IDEAS home Printed from
MyIDEAS: Log in (now much improved!) to save this paper

A Unified Framework for Dynamic Pari-Mutuel Information Market Design

Listed author(s):
  • Shipra Agrawal
  • Erick Delage
  • Mark Peters
  • Zizhuo Wang
  • Yinyu Ye
Registered author(s):

    Recently, several new pari-mutuel mechanisms have been introduced to organize markets for contingent claims. Hanson introduced a market maker derived from the logarithmic scoring rule, and later Chen and Pennock developed a cost function formulation for the market maker. On the other hand, the SCPM model of Peters et al. is based on ideas from a call auction setting using a convex optimization model. In this work, we develop a unified framework that bridges these seemingly unrelated models for centrally organizing contingent claim markets. The framework, developed as a generalization of the SCPM, will support many desirable properties such as proper scoring, truthful bidding (in a myopic sense), efficient computation, and guarantees on worst case loss. In fact, our unified framework will allow us to express various proper scoring rules, existing or new, from classical utility functions in a convex optimization problem representing the market organizer. Additionally, we utilize concepts from duality to show that the market model is equivalent to a risk minimization problem where a convex risk measure is employed. This will allow us to more clearly understand the differences in the risk attitudes adopted by various mechanisms, and particularly deepen our intuition about popular mechanisms like Hanson's market-maker. In aggregate, we believe this work advances our understanding of the objectives that the market organizer is optimizing in popular pari-mutuel mechanisms by recasting them into one unified framework.

    If you experience problems downloading a file, check if you have the proper application to view it first. In case of further problems read the IDEAS help page. Note that these files are not on the IDEAS site. Please be patient as the files may be large.

    File URL:
    File Function: Latest version
    Download Restriction: no

    Paper provided by in its series Papers with number 0902.2429.

    in new window

    Date of creation: Feb 2009
    Handle: RePEc:arx:papers:0902.2429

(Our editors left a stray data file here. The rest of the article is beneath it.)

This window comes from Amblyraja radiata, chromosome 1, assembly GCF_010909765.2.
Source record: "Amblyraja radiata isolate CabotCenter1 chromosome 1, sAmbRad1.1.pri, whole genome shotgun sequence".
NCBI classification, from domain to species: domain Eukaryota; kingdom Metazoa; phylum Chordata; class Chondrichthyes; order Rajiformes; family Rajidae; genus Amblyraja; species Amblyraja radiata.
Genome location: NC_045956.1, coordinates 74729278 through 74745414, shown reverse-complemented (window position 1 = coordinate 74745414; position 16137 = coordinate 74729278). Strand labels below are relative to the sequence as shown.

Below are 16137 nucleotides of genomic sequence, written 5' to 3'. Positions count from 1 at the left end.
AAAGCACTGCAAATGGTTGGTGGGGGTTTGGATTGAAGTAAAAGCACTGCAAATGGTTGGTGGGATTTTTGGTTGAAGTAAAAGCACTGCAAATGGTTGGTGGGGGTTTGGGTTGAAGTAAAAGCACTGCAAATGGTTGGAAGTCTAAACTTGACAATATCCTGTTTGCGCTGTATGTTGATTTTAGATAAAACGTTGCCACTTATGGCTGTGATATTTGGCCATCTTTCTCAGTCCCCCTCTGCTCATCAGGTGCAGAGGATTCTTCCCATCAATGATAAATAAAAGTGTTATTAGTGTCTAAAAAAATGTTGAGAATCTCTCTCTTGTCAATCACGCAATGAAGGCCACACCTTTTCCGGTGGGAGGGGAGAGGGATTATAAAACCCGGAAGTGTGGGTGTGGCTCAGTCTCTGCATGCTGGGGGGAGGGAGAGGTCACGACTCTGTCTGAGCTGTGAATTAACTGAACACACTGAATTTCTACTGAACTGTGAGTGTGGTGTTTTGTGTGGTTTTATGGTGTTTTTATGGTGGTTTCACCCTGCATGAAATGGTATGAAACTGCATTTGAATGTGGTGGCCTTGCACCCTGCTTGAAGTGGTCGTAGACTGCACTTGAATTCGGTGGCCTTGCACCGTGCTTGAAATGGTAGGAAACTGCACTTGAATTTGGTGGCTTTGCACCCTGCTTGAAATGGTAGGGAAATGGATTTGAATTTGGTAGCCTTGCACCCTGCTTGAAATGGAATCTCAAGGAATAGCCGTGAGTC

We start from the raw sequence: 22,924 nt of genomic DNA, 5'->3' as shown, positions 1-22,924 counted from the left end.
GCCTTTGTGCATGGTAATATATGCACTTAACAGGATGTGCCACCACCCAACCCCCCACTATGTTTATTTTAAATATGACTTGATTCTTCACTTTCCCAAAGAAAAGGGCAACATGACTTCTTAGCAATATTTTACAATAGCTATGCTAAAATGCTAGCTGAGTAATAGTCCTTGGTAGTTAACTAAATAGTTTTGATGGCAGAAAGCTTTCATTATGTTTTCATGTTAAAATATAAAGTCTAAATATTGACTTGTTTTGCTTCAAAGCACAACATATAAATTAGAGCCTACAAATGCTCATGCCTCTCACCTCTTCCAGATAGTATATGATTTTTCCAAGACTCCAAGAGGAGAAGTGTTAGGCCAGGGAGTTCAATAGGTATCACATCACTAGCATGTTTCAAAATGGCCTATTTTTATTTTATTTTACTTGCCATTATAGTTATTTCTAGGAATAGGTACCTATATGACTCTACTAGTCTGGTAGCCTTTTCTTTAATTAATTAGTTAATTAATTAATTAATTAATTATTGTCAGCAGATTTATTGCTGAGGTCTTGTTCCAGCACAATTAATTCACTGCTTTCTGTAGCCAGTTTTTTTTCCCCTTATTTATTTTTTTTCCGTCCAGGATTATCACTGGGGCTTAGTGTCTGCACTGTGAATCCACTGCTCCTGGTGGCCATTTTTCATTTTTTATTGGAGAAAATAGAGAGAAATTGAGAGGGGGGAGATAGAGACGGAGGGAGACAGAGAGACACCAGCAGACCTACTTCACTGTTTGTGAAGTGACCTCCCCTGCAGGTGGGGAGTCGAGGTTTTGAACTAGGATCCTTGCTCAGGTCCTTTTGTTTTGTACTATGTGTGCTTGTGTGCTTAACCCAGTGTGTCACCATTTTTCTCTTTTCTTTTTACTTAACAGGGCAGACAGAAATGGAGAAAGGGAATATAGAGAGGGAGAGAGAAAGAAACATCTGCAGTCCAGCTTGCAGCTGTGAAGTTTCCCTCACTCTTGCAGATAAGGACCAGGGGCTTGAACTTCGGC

Contact details of provider: Web page:

    References listed on IDEAS
    Please report citation or reference errors to , or , if you are the registered author of the cited work, log in to your RePEc Author Service profile, click on "citations" and make appropriate adjustments.:

    in new window

    1. Berg, Joyce & Forsythe, Robert & Nelson, Forrest & Rietz, Thomas, 2008. "Results from a Dozen Years of Election Futures Markets Research," Handbook of Experimental Economics Results, Elsevier.
    2. Justin Wolfers & Eric Zitzewitz, 2004. "Prediction Markets," Journal of Economic Perspectives, American Economic Association, vol. 18(2), pages 107-126, Spring.
    3. Bossaerts, Peter & Fine, Leslie & Ledyard, John, 2002. "Inducing liquidity in thin financial markets through combined-value trading mechanisms," European Economic Review, Elsevier, vol. 46(9), pages 1671-1695, October.
    Full references (including those not matched with items on IDEAS)

    This item is not listed on Wikipedia, on a reading list or among the top items on IDEAS.

    When requesting a correction, please mention this item's handle: RePEc:arx:papers:0902.2429. See general information about how to correct material in RePEc.

    For technical questions regarding this item, or to correct its authors, title, abstract, bibliographic or download information, contact: (arXiv administrators)

    If you have authored this item and are not yet registered with RePEc, we encourage you to do it here. This allows to link your profile to this item. It also allows you to accept potential citations to this item that we are uncertain about.

    If references are entirely missing, you can add them using this form.

    If the full references list an item that is present in RePEc, but the system did not link to it, you can help with this form.

    If you know of missing items citing this one, you can help us creating those links by adding the relevant references in the same way as above, for each refering item. If you are a registered author of this item, you may also want to check the "citations" tab in your profile, as there may be some citations waiting for confirmation.

    Please note that corrections may take a couple of weeks to filter through the various RePEc services.

    This information is provided to you by IDEAS at the Research Division of the Federal Reserve Bank of St. Louis using RePEc data.